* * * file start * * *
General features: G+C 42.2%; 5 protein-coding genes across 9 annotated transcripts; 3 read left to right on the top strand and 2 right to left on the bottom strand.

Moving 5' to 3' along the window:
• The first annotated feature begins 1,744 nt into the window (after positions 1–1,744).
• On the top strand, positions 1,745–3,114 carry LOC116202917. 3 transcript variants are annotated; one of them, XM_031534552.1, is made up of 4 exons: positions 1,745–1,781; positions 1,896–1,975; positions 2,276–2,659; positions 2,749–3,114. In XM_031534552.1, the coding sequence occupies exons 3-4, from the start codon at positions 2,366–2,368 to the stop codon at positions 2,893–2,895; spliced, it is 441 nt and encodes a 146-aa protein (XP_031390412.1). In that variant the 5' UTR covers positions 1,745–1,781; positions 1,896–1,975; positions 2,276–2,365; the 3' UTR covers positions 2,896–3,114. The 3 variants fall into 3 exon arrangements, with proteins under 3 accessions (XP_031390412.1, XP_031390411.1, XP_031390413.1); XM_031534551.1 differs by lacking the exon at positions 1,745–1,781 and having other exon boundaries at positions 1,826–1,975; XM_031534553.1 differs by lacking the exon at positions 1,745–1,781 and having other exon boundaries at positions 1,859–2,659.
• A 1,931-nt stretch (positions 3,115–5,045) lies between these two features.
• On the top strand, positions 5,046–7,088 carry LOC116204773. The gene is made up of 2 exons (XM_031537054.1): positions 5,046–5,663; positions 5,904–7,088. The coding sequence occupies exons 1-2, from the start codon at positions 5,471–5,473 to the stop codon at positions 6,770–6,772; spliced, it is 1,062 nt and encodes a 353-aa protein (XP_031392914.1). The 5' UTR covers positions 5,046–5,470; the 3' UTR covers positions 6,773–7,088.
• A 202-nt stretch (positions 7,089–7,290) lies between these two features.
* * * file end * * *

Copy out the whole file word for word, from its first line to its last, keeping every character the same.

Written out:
General features: G+C 42.2%; 5 protein-coding genes across 9 annotated transcripts; 3 read left to right on the top strand and 2 right to left on the bottom strand.

Moving 5' to 3' along the window:
• The first annotated feature begins 1,744 nt into the window (after positions 1–1,744).
• On the top strand, positions 1,745–3,114 carry LOC116202917. 3 transcript variants are annotated; one of them, XM_031534552.1, is made up of 4 exons: positions 1,745–1,781; positions 1,896–1,975; positions 2,276–2,659; positions 2,749–3,114. In XM_031534552.1, the coding sequence occupies exons 3-4, from the start codon at positions 2,366–2,368 to the stop codon at positions 2,893–2,895; spliced, it is 441 nt and encodes a 146-aa protein (XP_031390412.1). In that variant the 5' UTR covers positions 1,745–1,781; positions 1,896–1,975; positions 2,276–2,365; the 3' UTR covers positions 2,896–3,114. The 3 variants fall into 3 exon arrangements, with proteins under 3 accessions (XP_031390412.1, XP_031390411.1, XP_031390413.1); XM_031534551.1 differs by lacking the exon at positions 1,745–1,781 and having other exon boundaries at positions 1,826–1,975; XM_031534553.1 differs by lacking the exon at positions 1,745–1,781 and having other exon boundaries at positions 1,859–2,659.
• A 1,931-nt stretch (positions 3,115–5,045) lies between these two features.
• On the top strand, positions 5,046–7,088 carry LOC116204773. The gene is made up of 2 exons (XM_031537054.1): positions 5,046–5,663; positions 5,904–7,088. The coding sequence occupies exons 1-2, from the start codon at positions 5,471–5,473 to the stop codon at positions 6,770–6,772; spliced, it is 1,062 nt and encodes a 353-aa protein (XP_031392914.1). The 5' UTR covers positions 5,046–5,470; the 3' UTR covers positions 6,773–7,088.
• A 202-nt stretch (positions 7,089–7,290) lies between these two features.